1 Jun 2024

The wonderful world of Rodger Fox

From Music 101, 4:07 pm on 1 June 2024
Rodger Fox, Nick Tipping and King Kapisi at Parliament House May 2023

Rodger Fox, Nick Tipping and King Kapisi at Parliament House May 2023 Photo: Molly Kennedy

Everyone can name one teacher who left a lasting impact - but only a few can say that teacher encouraged them to follow their true path.

For many, Rodger Fox was one of those: A band leader, trombonist extraordinaire, recording artist and big picture thinker. Broadly described by those who loved him as a ‘yes’ man, Fox’s zest for life rubbed off on many.  

The 71-year-old musician died earlier this week, following a short illness, in Palmerston North. Since then, there has been an outpouring of grief for a man who opened doors for New Zealand's jazz music community. 

Fox founded his Big Band in 1971. In those five decades as band leader, he built a wide network abroad and brought hundreds of New Zealand musicians overseas to perform. Those players would go on to make connections internationally when Fox requested American jazz heavyweights like drummer Steve Gadd, saxophonist Adam Schroeder, trumpet player Jon Papenbrook and guitarist Larry Koonse to play with the big band.  

The Rodger Fox Band: (L-R) Rory Macartney, Nick Granville, Lauren Ellis, Rodger Fox, Oscar Laven, Ben Hunt

The Rodger Fox Big Band in 2017. Photo: Rebekah Parsons-King

Fox received an honorary doctorate from Massey University and was made a Companion of the New Zealand Order of Merit for services to music in 2022.

He had a record of original music set to the poetry of Hone Tuwhare, and collaborated with Dave Dobbyn and King Kapisi. 

Saxophonist Eilish Wilson met Fox at age 13, when he travelled to Nelson to run workshops for her college big band. Later, at the Southern Jam Festival, he encouraged her to audition for the NZ School of Music Jazz Programme.  

Fox mentored Wilson at university and in her last year of study a spot opened in the Rodger Fox Big Band. Soon, Wilson was touring as baritone saxophone chair and went onto play two American tours (the Monterey Jazz Festival and the JEN Conference) and to record albums at United Studio and The Bunker Studio.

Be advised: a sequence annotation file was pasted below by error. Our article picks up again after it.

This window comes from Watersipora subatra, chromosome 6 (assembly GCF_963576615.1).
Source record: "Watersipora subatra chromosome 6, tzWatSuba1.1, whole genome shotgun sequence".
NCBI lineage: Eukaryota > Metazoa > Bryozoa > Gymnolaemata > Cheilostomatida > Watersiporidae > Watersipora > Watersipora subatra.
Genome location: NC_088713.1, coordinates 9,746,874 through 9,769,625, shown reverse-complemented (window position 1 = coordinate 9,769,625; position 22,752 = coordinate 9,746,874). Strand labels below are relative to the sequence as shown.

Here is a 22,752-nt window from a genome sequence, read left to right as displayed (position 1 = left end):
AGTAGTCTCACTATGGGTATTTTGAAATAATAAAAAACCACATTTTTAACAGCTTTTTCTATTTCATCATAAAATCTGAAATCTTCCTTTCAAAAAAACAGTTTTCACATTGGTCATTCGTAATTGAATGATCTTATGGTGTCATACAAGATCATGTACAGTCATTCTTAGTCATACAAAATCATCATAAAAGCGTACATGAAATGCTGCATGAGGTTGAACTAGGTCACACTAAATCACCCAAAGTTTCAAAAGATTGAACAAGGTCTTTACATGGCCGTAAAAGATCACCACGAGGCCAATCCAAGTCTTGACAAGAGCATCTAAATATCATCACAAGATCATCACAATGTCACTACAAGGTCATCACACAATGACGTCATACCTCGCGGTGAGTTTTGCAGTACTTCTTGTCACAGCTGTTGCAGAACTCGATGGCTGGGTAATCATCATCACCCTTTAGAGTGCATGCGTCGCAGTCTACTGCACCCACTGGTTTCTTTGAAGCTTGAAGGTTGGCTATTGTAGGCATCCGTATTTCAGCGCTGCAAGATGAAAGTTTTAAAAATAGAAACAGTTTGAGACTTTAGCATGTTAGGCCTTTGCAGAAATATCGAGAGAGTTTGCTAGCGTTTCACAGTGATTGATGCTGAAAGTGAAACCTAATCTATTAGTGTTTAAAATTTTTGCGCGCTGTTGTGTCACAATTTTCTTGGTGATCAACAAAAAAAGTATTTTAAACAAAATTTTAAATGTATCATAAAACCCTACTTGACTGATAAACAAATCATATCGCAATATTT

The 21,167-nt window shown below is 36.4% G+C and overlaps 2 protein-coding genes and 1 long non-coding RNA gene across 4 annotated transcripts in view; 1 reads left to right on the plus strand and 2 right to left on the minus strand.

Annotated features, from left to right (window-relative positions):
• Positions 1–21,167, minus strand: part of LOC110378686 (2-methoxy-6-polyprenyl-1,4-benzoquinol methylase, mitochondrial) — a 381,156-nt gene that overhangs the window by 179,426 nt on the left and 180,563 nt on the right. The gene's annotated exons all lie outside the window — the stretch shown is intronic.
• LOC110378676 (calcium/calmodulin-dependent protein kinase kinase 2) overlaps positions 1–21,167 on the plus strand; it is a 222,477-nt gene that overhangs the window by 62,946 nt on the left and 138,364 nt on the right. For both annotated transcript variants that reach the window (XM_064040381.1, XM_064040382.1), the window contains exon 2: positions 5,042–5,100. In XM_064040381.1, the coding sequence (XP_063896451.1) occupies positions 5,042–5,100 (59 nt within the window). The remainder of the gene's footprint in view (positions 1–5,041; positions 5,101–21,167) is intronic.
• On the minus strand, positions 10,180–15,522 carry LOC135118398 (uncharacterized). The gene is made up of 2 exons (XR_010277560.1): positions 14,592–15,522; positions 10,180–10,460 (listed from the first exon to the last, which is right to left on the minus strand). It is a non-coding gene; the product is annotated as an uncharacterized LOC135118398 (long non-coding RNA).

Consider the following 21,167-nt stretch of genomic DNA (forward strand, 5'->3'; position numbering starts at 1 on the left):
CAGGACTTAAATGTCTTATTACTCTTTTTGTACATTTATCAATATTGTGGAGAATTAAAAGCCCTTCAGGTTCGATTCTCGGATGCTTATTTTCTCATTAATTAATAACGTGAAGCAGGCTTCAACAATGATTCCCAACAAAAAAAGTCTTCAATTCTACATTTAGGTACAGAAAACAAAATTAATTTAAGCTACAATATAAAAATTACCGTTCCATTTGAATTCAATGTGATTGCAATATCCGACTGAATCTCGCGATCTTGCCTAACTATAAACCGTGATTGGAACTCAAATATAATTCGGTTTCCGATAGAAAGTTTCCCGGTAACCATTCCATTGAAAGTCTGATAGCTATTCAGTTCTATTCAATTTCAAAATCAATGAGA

The Rodger Fox Big Band Bunker Studios, Brooklyn NYC Jan 2020

The Rodger Fox Big Band at Bunker Studios, Brooklyn, New York, January 2020.  Photo: Ian Hunt

“Rodger's legacy will be a life lived inspiring young people, lifting them up to perform with some of the world's best musicians, and spreading joy and love through music,” Wilson said.

She credited the early opportunities she received with Fox as a launchpad for her career in music. Recently she was awarded a Fulbright scholarship and graduated with a Master of Fine Arts in Jazz from California Institute of the Arts. 

London-based drummer and composer Myele Manzanza, who won Best Jazz artist on Thursday at the Aotearoa Music Awards, was also one of Fox’s students. The two met in Manzanza’s last year of college, when Fox ran a workshop with the Wellington High school’s jazz big band. 

Myele Manzanza

Mylele Manzana. Photo: Liane McGee

Manzanza then worked with Fox at the NZ School of Music. He said Fox was a great band leader, who instilled the value of reading music and drove the group hard to deliver results.  

The jazz community had been left with "a big Rodger-shaped hole", he said. 

“More importantly for me though was the educational infrastructure he had a large hand in building. High school jazz summer programmes, the annual Tauranga Jazz Festival, National Big Band competitions, as well his direct work as an educator at the New Zealand School of Music all formed a big part of the community fabric that I and many, many other musicians were able to grow out of.

"It takes a village to raise a child, and in our little jazz village he was a chief. May he rest in peace.”  

Schools concert as part of the 2016 NZSO and Rodger Fox big band tour 'Swing into Spring'

Schools concert as part of the 2016 NZSO and Rodger Fox big band tour 'Swing into Spring'.  Photo: Nick Granville

Nick Tipping, host of RNZ Concert show Inside Out, said he would remember Fox’s absolute dedication to his students. The two met in the late 90s when Tipping was a jazz school student and were colleagues at the NZ School of Music.   

Listen: Nick Tipping’s tribute to Rodger Fox on Inside Out 

Tipping was the bass player in the Rodger Fox Big Band for many years and found him quite relaxed as a band leader until a couple of weeks out from the big performance.

He enjoyed weekly rehearsals and tours around the country with notable American artists. Highlights included a trip to LA and Vegas to record at Capitol Studios.  

“The thing I’ve found hardest to get over is that he was involved in so many things, so many events and initiatives around the band, and that we won’t hear from him again. My first thought when I heard the news was that I guess I had assumed Rodger Fox was somehow immortal.”